I used the hello-world example as template and adapted it to my needs in order to extract memory values from the health endpoint depending on the chosen input parameter (supported are “free” and “threshold”). Although the threshold is principally configurable, it should not change over time – unless we decide to adapt it after collecting some experience with our application’s memory consumption).

This is the resulting code:

import urllib.request
import json
import boto3
import os

def get_memory():
    res = urllib.request.urlopen(urllib.request.Request(
        headers={'Accept': 'application/json'},
    content = json.loads(
    return content['components']['memory']['details']

def validation_error(message):
    return {
        'Error': {
            'Code': 'Validation',
            'Value': message,

def validate_get_metric_data_event(event):
    arguments = event['GetMetricDataRequest']['Arguments']

    if len(arguments) != 1:
        return validation_error('Argument count must be 1')

    if not isinstance(arguments[0], str):
        return validation_error('Argument 1 must be a string')

    return None

def get_metric_data(event):
    validation_error = validate_get_metric_data_event(event)

    if validation_error:
        return validation_error

    metric_name = event['GetMetricDataRequest']['Arguments'][0]
    print('metric: ' + metric_name)
    memory = get_memory()
    freeMem = memory['free']
    threshold = memory['threshold']
    value = 0
    if metric_name == 'free':
        value = freeMem
    elif metric_name == 'threshold':
        value = threshold
    cloudwatch = boto3.client('cloudwatch')
    response = cloudwatch.put_metric_data(
        MetricData = [
                'MetricName': metric_name + ' memory',
                'Dimensions': [
                        'Name': 'Metric',
                        'Value': 'Memory Usage'
                        'Name': 'Version',
                        'Value': '1'
                'Unit': 'Megabytes',
                'Value': value
        Namespace = 'FAA'
    print('value: ' + str(value))
    return response

def describe_get_metric_data():
    description = f"""## Custom Metric for Memory Usage

returns memory values based on requested input (free memory, threshold)

### Query arguments

\\# | Type | Description
1 | String | The type of memory (free, threshold)

### Example Expression

LAMBDA('{os.environ.get('AWS_LAMBDA_FUNCTION_NAME')}', 'free')

    return {
        'ArgumentDefaults': [{'Value': 'free'}],
        'Description': description

def lambda_handler(event, context):
    if event['EventType'] == 'GetMetricData':
        return get_metric_data(event)

    if event['EventType'] == 'DescribeGetMetricData':
        return describe_get_metric_data()

    return validation_error('Invalid event type: ' + event['EventType']) 

The most interesting part is the construction of the MetricData and transferring it to CloudWatch (l. 55ff).

By now, you should already be available to test your function. Below CodeCode source, choose TestConfigure test event

Simply ignore the template setting. Save. Click on test. The function should execute and output something similar to this:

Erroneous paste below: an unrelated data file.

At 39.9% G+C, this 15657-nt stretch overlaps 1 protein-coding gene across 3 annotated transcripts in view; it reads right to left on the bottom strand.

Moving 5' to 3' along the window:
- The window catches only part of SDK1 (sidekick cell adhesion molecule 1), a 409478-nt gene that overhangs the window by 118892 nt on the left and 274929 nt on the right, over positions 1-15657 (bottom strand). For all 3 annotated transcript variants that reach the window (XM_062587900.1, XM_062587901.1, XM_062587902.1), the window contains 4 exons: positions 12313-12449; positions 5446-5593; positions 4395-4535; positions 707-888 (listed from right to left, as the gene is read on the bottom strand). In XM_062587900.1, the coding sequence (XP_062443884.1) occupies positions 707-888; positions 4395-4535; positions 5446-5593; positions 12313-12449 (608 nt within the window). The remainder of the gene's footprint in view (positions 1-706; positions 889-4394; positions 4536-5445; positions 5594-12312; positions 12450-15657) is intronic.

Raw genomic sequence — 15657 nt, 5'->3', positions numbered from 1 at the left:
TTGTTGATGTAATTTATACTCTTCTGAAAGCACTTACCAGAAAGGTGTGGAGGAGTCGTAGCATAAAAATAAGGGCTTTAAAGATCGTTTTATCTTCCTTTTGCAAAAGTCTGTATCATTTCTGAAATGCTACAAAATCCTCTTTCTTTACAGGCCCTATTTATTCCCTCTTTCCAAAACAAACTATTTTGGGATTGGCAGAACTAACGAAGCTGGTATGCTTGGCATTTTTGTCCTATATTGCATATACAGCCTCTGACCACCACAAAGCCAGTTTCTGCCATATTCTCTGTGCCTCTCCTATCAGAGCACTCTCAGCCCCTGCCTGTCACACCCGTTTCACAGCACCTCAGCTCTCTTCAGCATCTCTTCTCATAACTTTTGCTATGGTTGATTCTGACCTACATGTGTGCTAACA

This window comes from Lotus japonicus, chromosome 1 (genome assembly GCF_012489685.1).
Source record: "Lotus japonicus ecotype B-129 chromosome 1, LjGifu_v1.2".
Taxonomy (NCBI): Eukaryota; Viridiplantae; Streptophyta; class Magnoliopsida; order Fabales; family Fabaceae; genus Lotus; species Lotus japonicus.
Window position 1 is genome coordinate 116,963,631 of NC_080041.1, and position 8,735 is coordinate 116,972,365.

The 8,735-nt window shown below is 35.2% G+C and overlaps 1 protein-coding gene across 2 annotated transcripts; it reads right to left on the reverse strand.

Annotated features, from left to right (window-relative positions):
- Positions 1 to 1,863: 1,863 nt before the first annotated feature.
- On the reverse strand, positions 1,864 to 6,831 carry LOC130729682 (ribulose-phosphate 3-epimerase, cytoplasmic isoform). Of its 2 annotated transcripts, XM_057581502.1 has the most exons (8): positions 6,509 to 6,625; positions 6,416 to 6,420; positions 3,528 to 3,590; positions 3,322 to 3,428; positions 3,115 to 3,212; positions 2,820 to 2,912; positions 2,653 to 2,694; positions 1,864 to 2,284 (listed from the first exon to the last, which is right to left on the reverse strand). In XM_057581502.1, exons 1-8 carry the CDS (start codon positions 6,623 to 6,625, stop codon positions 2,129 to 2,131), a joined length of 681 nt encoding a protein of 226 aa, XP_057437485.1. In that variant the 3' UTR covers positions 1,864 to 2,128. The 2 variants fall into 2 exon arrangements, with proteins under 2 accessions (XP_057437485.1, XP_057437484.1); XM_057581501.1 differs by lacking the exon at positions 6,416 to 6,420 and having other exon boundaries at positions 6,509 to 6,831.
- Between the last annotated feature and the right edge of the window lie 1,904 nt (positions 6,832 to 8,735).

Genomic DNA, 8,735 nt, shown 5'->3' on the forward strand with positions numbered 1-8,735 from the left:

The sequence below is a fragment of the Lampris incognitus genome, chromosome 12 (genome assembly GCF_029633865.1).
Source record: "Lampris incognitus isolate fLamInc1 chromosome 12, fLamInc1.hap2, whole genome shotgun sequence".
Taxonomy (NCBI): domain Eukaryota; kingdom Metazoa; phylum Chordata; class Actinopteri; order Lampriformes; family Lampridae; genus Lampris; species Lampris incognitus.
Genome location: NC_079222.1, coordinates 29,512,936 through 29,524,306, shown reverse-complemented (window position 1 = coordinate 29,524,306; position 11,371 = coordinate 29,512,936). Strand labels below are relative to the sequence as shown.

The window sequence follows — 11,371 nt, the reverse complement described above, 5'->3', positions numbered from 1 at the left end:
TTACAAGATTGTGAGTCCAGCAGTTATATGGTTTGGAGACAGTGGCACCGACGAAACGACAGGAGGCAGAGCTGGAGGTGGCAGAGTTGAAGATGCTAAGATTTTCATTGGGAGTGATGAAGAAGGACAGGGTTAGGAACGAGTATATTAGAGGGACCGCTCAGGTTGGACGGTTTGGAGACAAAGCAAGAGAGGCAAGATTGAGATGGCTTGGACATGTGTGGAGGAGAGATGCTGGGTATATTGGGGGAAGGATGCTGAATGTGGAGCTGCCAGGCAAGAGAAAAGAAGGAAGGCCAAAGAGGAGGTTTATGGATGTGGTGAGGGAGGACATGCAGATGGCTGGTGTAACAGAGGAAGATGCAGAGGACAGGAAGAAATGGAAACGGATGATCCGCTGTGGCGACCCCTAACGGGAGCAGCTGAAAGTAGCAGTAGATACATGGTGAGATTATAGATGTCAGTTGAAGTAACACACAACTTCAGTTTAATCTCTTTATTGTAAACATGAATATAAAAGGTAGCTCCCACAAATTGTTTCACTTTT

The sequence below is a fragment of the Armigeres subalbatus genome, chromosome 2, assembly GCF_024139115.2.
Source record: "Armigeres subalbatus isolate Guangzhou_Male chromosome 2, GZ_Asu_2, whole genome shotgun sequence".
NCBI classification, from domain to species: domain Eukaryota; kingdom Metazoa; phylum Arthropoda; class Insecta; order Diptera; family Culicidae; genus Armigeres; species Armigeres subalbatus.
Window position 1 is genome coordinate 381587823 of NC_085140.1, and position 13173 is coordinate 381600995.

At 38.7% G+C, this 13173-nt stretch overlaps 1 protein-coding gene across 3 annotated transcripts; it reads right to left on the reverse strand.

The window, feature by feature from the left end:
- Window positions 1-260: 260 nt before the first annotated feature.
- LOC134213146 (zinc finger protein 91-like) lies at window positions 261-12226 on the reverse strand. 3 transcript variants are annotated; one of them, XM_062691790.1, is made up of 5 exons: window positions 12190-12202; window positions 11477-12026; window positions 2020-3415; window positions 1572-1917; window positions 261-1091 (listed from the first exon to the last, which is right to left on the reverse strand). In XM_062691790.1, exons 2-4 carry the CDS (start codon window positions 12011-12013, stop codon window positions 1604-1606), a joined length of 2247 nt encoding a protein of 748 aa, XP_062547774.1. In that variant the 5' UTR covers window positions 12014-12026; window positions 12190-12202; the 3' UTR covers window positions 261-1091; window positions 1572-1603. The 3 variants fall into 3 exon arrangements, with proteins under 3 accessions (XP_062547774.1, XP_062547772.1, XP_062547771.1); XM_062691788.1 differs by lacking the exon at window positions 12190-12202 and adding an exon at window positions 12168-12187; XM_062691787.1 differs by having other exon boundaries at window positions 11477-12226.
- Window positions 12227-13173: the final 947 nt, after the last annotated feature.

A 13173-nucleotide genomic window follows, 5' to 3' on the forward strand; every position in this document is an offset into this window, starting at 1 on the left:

Now we are ready to display the value on a graph.

Go to AWS Console → CloudWatch → All Metrics and choose your metric (using the defined namespace might speed up things). Select the available metric from the list and you should see a dot representing the value.

You can set the refresh interval to – for example – 1 minute in order to get a connected representation of the data after some time. Alternatively, you can select your metric via → Multi source query tab where you should be able to select the created data source:

After doing so, AWS should also display the documentation from your lambda code and support you with providing arguments to customize your function’s response value.

However, this solution has a clear disadvantage (as already mentioned at the beginning of the post): We do not get historical data. How to achieve that will be described in the next chapter.

In order to get historical data (that means: get past data no matter when we want to display memory information), we need to trigger our Lambda function periodically. We can do this by using AWS EventBridge.

Go to AWS Console → LambdaAdd trigger button

Choose “EventBridge” as source, select “Create a new rule” and add name and description (e.g. “every-10-min” / “execute every 10 minutes”). Select “Schedule expression” as rule type and enter the periodicity, e.g. rate(10 minutes) [4]. If you need more sophisticated execution times, you can also specify a cron expression [5].

Now, we need to adapt the EventBridge configuration as we need to customize the event being sent to our Lambda function. Go to LambdaConfigurationTriggers menu (left side). On the shown trigger, click on the “every-10-min” rule (alternatively, open via → EventBridgeRules → { your rule }. Click on → Targets tab → Edit.

Scroll to “Additional Settings”, select JSON as target input and paste the JSON from the Lambda’s test event configuration.

Click through the confirmation buttons to finally update your rule.

Check functionality by looking at the lambda’s CloudWatch logs (→ CloudWatchLog groups (below “Logs”) → /aws/lambda/{your lambda function name} → select most recent log stream…)

If you still see an error like this

[ERROR] KeyError: 'EventType' Traceback (most recent call last):   File "/var/task/memory/"

for most recent call, then your event trigger was not updated correctly, log output should look like this:

2024-03-21T15:00:04.687Z START RequestId: e5fa24e1-5d03-4e95-8494-f441705722ca Version: $LATEST
2024-03-21T15:00:04.688Z metric: free
2024-03-21T15:00:07.487Z value: 785
2024-03-21T15:00:07.528Z END RequestId: e5fa24e1-5d03-4e95-8494-f441705722ca

To make our achievements a round experience, we will create a new dashboard being shown on the CloudWatch overview page so we can quickly access our memory trend.

This last step is fairly easy. Just go to → CloudWatchDashboardsCreate dashboard. Choose “CloudWatch-Default” as name (then it will automatically be shown on the overview page).

  • CloudWatch” as data source type
  • Metrics” as data type
  • Line” as widget type (or whatever suits your needs)
  • In “Add metric graph” choose our metric
  • Options tab → Left Y axisLimits Min → 0
  • Create widget

After collecting enough data, you might see something like in our case where memory is steadily consumed by background processes and then gets cleaned up at some point by the garbage collector.

[1] – Sending CloudWatch Custom Metrics From Lambda –

[2] – Connect to a prebuilt data source with a wizard –

[3] – Graph a metric –

[4] – Rate expressions –

[5] – Cron expressions –